Our campus annually celebrates Black History Month by offering enriching conversations, presentations and showcases that provide varied perspectives on the lives of Black people from the African Diaspora living in the United States and the world.
This year, the Office of Academic Affairs has invited two internationally known people to serve as keynote speakers:
- Dr. Nikki Giovanni, internationally renowned poet, writer and social justice activist
- Dr. Mathew Knowles, internationally known music executive, talent manager and entrepreneur
We are sponsoring several other events to celebrate Black History Month.
History of Black History Month
An annual observance, Black History Month, also referred to as African American History Month, originated in the United States. This observance of the lives and contributions of Blacks people in America started as a way to recognize people of the African diaspora in the nation building of America.
Beyond the United States, the annual celebration has received official recognition in Canada and has also been observed in the United Kingdom, Ireland and the Netherlands.
February is designated as Black History Month in the United States and Canada with the observance taking place in October throughout the United Kingdom, Ireland, and the Netherlands.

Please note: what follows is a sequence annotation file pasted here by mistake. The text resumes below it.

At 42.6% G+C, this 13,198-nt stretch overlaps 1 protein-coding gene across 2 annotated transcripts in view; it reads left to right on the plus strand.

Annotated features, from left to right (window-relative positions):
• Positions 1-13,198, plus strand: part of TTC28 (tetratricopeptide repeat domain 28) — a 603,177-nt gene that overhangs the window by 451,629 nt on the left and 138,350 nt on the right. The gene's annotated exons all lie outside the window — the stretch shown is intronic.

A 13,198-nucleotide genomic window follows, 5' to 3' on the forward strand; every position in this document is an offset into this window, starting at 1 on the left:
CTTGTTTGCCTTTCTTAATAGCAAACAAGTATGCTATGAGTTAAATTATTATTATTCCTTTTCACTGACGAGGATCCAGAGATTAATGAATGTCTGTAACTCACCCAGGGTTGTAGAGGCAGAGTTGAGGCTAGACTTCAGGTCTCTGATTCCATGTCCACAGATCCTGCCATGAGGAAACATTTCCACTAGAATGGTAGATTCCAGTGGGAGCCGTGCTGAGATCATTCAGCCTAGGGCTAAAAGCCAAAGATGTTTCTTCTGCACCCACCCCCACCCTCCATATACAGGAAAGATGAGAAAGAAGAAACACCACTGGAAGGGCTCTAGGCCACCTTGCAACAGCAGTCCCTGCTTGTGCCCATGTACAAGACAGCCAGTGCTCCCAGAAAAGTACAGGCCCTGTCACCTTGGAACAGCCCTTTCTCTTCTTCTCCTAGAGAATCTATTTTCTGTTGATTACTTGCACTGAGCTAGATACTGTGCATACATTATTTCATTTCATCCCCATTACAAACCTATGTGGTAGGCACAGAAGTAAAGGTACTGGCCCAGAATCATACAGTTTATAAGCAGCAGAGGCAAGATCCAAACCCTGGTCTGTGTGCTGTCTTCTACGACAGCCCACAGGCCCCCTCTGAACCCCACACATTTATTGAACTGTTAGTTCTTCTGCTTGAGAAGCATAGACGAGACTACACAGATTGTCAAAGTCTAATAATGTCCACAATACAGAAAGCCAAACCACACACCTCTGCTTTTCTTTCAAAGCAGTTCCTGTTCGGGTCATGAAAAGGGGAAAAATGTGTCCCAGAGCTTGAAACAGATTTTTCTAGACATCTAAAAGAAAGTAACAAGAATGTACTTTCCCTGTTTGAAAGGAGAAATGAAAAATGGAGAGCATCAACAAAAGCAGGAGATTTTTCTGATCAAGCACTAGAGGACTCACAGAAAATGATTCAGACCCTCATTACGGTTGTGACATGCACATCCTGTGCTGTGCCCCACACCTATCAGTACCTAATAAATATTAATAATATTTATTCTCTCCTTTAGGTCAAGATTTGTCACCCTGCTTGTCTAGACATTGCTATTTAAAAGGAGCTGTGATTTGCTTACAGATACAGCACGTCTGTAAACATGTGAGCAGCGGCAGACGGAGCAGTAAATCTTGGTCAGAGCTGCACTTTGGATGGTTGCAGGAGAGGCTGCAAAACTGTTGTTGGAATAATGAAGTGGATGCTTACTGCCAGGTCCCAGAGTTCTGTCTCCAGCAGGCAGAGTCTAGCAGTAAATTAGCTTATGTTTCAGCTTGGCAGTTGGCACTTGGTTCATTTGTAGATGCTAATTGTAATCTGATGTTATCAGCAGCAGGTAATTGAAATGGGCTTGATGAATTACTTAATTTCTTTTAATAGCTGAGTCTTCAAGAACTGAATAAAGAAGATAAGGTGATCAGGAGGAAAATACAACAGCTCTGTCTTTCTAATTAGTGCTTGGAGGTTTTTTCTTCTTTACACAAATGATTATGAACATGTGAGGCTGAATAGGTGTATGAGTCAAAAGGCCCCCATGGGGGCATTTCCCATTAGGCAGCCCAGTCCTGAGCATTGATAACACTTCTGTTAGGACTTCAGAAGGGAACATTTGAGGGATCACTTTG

Black History Month: A Beginning (1926)
Before there was Black History Month, there was “Negro History Week” created in 1926 by historian Carter G. Woodson and the Association for the Study of Negro Life and History.
Recorded history tells us that this particular week may have been selected for the observance because of two persons’ birthdays: Frederick Douglass (Feb. 14) and Abraham Lincoln (Feb. 12). While both birthdays were individually celebrated, dating back to the 19th century, the creation of Negro History Week was for many the synthesis of the two observances.
One of the main impetuses for Negro History Week was to encourage teaching the history of Black Americans in U.S. public schools. Initially, this platform was met with very small success. Initially, only a few Departments of Education in North Carolina, Delaware, and West Virginia along with a few city school administrators in Baltimore and Washington, D. C. taught Black history in schools.
Black History Month evolved from Negro History Week in February 1969 with a proposal by Black educators and the Black United Students at Kent State University. The first celebration of Black History Month took place at Kent State one year later, from Jan. 2 to Feb. 28, 1970. Many events of the first Black History Month celebration took place in the Kuumba House, the first Black Culture Center of the Black United Students at Kent State University.